Track Time: NHRA Pro Stock Psych

Learning to ride an NHRA Pro Stock bike is an exhilarating-and occasionally humiliating-experience

By Aaron Frank, Photography by Scott O'Dell

We've all had the same thought: How hard can drag racing be? Point the bike straight, whack open the throttle, hold on for a few seconds and you're done. Especially an NHRA Pro Stock bike-the wheelie bar won't let you loop, the slick tire won't spin and there's even an air-shifter. The bike all but rides itself. So why does a clean pass at the Frank Hawley Drag Racing School feel like the most difficult thing I've ever done on two wheels?

If you want to master the delicate art of controlling 300 horsepower, you couldn't find a better coach than Frank Hawley's lead motorcycle instructor, George Bryce, a multi-time drag-racing champion and president of Star Racing/G2 Motorsports.

Roadracing, Bryce explains, is mostly a physical endeavor, a careful choreography of braking, turning, shifting and accelerating. Aside from twisting the throttle, drag racing is mostly a mental sport. The Pro Stock Bike Course course, then, focuses as much on mental processes as actual riding techniques. Those who find Keith Code too cerebral might find Bryce-and Hawley-maddening. I found both fascinating, and their suggestions for controlling fear, thinking decisively and acting confidently are applicable beyond drag racing.

Hawley says a rigid-framed Pro Stock bike is the quickest-reacting machine in drag racing, which makes it about the quickest-reacting vehicle on the planet. A Pro Stock bikes pulls 2.5 Gs at launch and accelerates to 100 mph in barely 2 seconds. Dump the clutch and things happen waaay faster than an unprepared mind can process.

Bryce prepares that mind with a series of carefully designed drills and mental exercises. The first skill is "ramming," the physical act of throwing your body weight forward a millisecond before releasing the clutch. A proper ram improves weight transfer, enhances traction and puts your mental focus slightly ahead of the bike.

The ram technique, so simple in the classroom, is somewhat more challenging when there's an open-piped drag-beast pinned hard against its two-step rev-limiter between your legs. Video of my first launch is telling: My ram is weak and I whiplash backward like I've been rear-ended. Bryce downloads the Racepak data afterward and points at three telltale spikes on the G-force line, representing the bike bouncing off its wheelie bar. Ram correctly and the G-force trace rises straight up.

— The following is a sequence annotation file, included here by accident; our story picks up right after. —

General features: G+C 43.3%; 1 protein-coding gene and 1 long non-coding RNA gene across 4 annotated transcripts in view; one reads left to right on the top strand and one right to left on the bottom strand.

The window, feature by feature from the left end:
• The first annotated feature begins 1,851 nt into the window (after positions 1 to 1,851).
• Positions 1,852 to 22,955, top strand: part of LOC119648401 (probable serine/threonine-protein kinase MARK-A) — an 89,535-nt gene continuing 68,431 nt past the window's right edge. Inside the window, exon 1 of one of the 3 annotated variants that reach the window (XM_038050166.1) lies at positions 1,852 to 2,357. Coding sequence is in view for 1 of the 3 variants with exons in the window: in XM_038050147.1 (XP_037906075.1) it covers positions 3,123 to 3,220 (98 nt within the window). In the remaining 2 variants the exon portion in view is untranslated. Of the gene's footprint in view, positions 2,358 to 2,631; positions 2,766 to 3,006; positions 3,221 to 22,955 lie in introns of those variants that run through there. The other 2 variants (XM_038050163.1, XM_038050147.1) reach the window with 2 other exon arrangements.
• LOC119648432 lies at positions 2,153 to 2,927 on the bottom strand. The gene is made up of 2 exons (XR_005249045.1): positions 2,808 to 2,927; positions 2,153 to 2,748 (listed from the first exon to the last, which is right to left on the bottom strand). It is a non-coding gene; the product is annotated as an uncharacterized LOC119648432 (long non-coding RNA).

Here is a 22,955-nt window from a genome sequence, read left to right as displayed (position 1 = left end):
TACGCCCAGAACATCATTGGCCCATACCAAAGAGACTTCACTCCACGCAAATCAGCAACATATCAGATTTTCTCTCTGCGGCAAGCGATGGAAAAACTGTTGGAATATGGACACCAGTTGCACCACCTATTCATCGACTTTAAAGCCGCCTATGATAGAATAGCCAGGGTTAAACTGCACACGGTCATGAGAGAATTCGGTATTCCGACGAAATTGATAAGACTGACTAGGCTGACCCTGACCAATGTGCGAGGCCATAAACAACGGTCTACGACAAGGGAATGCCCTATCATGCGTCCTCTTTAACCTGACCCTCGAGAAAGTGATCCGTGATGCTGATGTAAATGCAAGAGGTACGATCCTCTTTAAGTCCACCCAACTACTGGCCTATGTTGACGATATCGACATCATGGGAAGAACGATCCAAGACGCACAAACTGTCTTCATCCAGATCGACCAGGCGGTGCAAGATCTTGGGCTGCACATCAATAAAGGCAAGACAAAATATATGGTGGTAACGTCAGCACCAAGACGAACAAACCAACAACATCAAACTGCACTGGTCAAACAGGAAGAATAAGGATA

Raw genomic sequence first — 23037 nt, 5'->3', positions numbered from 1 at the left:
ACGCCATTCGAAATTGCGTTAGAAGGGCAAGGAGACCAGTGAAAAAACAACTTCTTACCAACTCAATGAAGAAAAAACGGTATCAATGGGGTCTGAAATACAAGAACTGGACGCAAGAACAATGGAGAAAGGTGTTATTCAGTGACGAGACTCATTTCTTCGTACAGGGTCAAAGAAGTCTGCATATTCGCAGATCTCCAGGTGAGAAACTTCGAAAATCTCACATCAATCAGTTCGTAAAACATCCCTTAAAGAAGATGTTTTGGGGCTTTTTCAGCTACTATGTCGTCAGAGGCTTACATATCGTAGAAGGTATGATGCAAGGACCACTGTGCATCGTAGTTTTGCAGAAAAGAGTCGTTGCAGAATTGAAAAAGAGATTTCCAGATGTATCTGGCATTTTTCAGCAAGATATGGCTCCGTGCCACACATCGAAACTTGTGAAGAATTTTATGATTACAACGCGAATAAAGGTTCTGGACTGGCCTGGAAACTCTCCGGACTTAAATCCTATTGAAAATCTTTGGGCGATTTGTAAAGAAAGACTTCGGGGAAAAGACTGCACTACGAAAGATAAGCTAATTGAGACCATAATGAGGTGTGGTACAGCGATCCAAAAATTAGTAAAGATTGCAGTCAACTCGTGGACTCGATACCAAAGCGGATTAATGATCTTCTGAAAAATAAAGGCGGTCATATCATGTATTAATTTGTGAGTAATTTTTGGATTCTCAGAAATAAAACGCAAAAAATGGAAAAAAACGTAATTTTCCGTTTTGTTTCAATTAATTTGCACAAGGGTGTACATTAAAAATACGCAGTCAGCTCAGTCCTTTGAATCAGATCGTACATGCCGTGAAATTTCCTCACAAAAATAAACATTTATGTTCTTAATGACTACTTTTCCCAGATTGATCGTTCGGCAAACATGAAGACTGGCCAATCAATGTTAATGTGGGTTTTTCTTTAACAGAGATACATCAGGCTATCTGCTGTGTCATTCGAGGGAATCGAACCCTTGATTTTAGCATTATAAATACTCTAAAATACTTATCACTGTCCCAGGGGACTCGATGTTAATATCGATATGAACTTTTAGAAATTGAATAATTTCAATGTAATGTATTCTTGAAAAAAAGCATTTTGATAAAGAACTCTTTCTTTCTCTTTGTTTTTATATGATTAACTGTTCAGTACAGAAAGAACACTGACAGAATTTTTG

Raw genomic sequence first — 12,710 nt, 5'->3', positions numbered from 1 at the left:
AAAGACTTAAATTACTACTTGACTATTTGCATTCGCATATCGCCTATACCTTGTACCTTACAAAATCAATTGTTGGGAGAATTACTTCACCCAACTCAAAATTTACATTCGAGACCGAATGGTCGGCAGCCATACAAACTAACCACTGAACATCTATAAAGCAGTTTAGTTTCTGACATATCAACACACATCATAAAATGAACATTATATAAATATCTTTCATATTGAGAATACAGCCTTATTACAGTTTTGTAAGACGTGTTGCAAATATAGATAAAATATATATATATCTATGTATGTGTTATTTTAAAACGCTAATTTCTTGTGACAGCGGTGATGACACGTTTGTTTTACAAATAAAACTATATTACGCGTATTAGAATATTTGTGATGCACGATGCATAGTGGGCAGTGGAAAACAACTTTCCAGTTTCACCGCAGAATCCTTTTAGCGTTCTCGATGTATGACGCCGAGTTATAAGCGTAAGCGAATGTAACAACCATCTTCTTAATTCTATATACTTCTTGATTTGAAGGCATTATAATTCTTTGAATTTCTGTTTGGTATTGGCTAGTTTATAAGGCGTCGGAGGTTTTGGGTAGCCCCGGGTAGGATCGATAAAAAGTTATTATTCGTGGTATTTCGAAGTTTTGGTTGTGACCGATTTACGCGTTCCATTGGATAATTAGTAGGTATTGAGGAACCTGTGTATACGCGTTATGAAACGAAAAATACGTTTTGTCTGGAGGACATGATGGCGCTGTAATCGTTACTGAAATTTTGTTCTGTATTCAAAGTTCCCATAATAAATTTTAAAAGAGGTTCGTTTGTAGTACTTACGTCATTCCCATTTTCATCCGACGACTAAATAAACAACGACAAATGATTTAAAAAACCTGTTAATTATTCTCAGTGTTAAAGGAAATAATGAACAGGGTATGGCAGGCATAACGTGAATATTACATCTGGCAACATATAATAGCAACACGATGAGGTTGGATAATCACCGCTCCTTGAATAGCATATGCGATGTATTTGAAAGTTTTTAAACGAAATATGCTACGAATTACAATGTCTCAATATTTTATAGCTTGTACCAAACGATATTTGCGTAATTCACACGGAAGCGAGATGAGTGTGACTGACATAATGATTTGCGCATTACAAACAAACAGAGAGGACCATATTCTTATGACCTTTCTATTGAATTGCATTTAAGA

I'm humiliated, but Bryce remains supportive as I continue to butcher passes. A small breakthrough comes after a semantic argument over Bryce's references to "driving" the bike. Everyone knows you "drive" a car and "ride" a bike. Bryce remains adamant: Driving is active-you control the machine. Riding is passive-a submissive act. You can't be passive on a Pro Stock bike. Launching demands complete confidence and decisive inputs. Drag the clutch or chop the throttle and the bike responds with tooth-loosening tire-shake.

Bryce believes in visualization and positive self-talk to enhance confidence. You'll never train your brain by telling it what not to do, he says, urging students to think positively. Focus your thoughts on doing things correctly and your brain will be filled with images of success.

My second day is more successful. I can actually sit at the line with the throttle wide-open, engine screaming, and not slip into a terror coma. I learn to trust the wheelie bar, and throw the clutch without cutting the throttle at the same time. On my final run I manage a passable ram, and for once don't feel like the bike is rocketing out from underneath me. I even remember the first 60 feet-another first!

My reward is an almost-respectable 8.10-second/162-mph pass-though Bryce chastises me for even mentioning numbers. "E.T. and speed are just a byproduct of the process," he says. "Focus on mastering the process and the numbers will follow." More experienced students go much quicker, running 7.60s at 165 mph on the same bike. A few even earn an official NHRA Pro Stock competition license, having sufficiently impressed Bryce with their abilities.

"Riding a Pro Stock bike is simple," Bryce says. "Just don't confuse simple with easy!"

The Frank Hawley Drag Racing School's (www.frankhawley.com) two-day, all-inclusive Pro Stock Bike Course costs $2495, and is offered December through March at Gainesville Raceway in Florida.

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